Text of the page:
When it comes to outdoor recreation, Arkansas is a hiking-biking-paddling-camping-
climbing paradise. The state is home to America’s first National River, world-class mountain biking trails, rocky crags, and almost 3 million acres of pristine national forest wilderness. Whatever adventures suit your fancy, Arkansas will keep you busy. The only problem? Where to start. We’re here to help with this rundown of eight of the best adventures to be had across the state.
1. Float the Buffalo National River
Experience a river in its most natural state on the Buffalo National River. As the first waterway to earn a national river designation, in 1972, it’s one of the few remaining undammed rivers in the contiguous United States. The free-flowing river is a mix of rapids and flatwater that paddlers of all levels can enjoy. While the river runs for 135 miles, most visitors stick to exploring sections of the Buffalo, which is divided into three districts. For mellow year-round floating, launch on a section of the Middle or Lower District. Or plan your trip between March and June, when rafters and kayakers can enjoy whitewater conditions along the Upper District.
Tip: Don’t miss Hemmed-In Hollow. At 210 feet, it’s the tallest waterfall between the Rockies and the Appalachians. From the river, catch the half-mile social trail about a mile downstream from Jim’s Bluff. Or park at the Compton Trailhead and hike the 5.7-mile out-and-back Hemmed-In Hollow Trail.
2. Mountain Bike the Back 40
In recent years, Arkansas has undergone a massive makeover, creating a world-class ecosystem of mountain biking trails, events, and culture. The Back 40 trail system in Blowing Springs is one of the places that started it all. Traverse ridgelines, challenge yourself with steep climbs, and pedal through some of northwest Arkansas’ most scenic areas, where you’ll encounter caves and waterfalls along 40 miles of trails.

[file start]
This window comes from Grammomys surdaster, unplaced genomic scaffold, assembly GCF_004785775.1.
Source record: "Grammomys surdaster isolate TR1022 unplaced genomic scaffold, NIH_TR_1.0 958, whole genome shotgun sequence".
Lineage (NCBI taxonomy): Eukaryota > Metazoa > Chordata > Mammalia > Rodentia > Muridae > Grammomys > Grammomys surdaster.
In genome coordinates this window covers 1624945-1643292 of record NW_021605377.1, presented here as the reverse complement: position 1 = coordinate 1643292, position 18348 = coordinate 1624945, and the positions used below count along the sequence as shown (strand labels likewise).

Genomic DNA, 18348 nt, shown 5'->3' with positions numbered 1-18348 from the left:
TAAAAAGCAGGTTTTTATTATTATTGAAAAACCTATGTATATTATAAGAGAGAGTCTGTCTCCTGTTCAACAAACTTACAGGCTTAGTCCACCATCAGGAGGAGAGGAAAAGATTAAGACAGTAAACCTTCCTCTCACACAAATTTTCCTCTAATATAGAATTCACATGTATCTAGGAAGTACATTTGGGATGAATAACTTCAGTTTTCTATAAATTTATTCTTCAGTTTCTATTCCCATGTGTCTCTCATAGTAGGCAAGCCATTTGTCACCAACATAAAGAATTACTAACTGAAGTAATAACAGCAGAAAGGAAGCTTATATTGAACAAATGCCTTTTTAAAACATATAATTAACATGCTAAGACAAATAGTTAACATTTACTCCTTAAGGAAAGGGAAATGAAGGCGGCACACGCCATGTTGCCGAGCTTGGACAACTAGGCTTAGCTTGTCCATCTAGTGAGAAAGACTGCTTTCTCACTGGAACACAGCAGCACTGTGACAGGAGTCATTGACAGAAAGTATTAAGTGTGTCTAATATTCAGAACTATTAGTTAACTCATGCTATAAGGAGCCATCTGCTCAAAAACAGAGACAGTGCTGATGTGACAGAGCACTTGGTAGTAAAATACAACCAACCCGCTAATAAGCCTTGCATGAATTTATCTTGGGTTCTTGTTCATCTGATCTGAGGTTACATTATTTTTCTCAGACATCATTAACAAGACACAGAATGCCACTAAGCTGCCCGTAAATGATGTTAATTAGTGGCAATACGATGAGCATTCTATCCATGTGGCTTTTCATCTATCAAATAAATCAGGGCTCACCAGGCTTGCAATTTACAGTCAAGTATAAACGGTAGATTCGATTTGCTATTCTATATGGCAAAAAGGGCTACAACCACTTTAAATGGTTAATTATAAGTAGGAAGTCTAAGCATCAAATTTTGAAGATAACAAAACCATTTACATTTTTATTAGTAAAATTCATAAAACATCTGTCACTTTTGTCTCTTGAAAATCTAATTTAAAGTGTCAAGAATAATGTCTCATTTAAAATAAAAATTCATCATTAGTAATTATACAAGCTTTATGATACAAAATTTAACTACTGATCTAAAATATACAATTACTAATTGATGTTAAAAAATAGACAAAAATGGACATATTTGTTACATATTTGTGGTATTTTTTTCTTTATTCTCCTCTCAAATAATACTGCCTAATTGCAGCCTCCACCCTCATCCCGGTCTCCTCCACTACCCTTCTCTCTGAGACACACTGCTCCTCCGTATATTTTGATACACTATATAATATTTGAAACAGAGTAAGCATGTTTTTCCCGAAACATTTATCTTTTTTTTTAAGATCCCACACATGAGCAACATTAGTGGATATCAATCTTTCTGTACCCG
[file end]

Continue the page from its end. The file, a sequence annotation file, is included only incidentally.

Tip: Check out other great mountain biking trail systems across the state.
3. Go Rock Climbing at Sam’s Throne
With more than 300 named routes, Sam’s Throne Recreation Area could entertain any climber for years. There’s something for all types of climbers here, including boulders and some sport routes. But the crag is best known for its impressive lineup of trad climbs. Most routes fall in the 5.7 to 5.10 range, so there are plenty of options for beginner and intermediate climbers.
Tip: Looking for more sport routes? Try nearby Candy Mountain or Valley of the Blind. Both offer more bolted routes and are within a two-mile radius of Sam’s Throne.
4. Hike to Hawksbill Crag for Stunning Views
Hike Whitaker Point Trail to check out Hawksbill Crag—one of the most iconic landmarks in the Ozark-St. Francis National Forest. The 2.7-mile trail winds through dense forest of pine and hardwood before popping out at the rocky outcropping that resembles its namesake. From there, hikers can take in expansive views of the Buffalo National River basin. The trail is accessible year-round but is especially scenic during peak fall colors (typically mid-October to early November).
Tip: Arrive early or go midweek for easier parking if you plan to visit this popular trailhead in the busy fall months.
5. Run Class II/III Rapids on the Mulberry River
Whether you go on your own or with a guide, just go on a multiday river trip on the Mulberry River in the Ozark-St. Francis National Forest. The classic 40-mile run from Wolf Pen to Mill Creek is designated as a National Wild and Scenic River. In spring, the river lives up to its “wild” designation, with Class II/III rapids that charge through narrow canyons and tight turns. By early summer, when flows decrease, the river mellows to swimming-hole status. Whether you’re floating on the water or hanging on the river bank, keep an eye out for black bears. The dense Ozark forests are home to Arkansas’ highest bear concentration. Local outfitters offer guided multiday runs and day trips.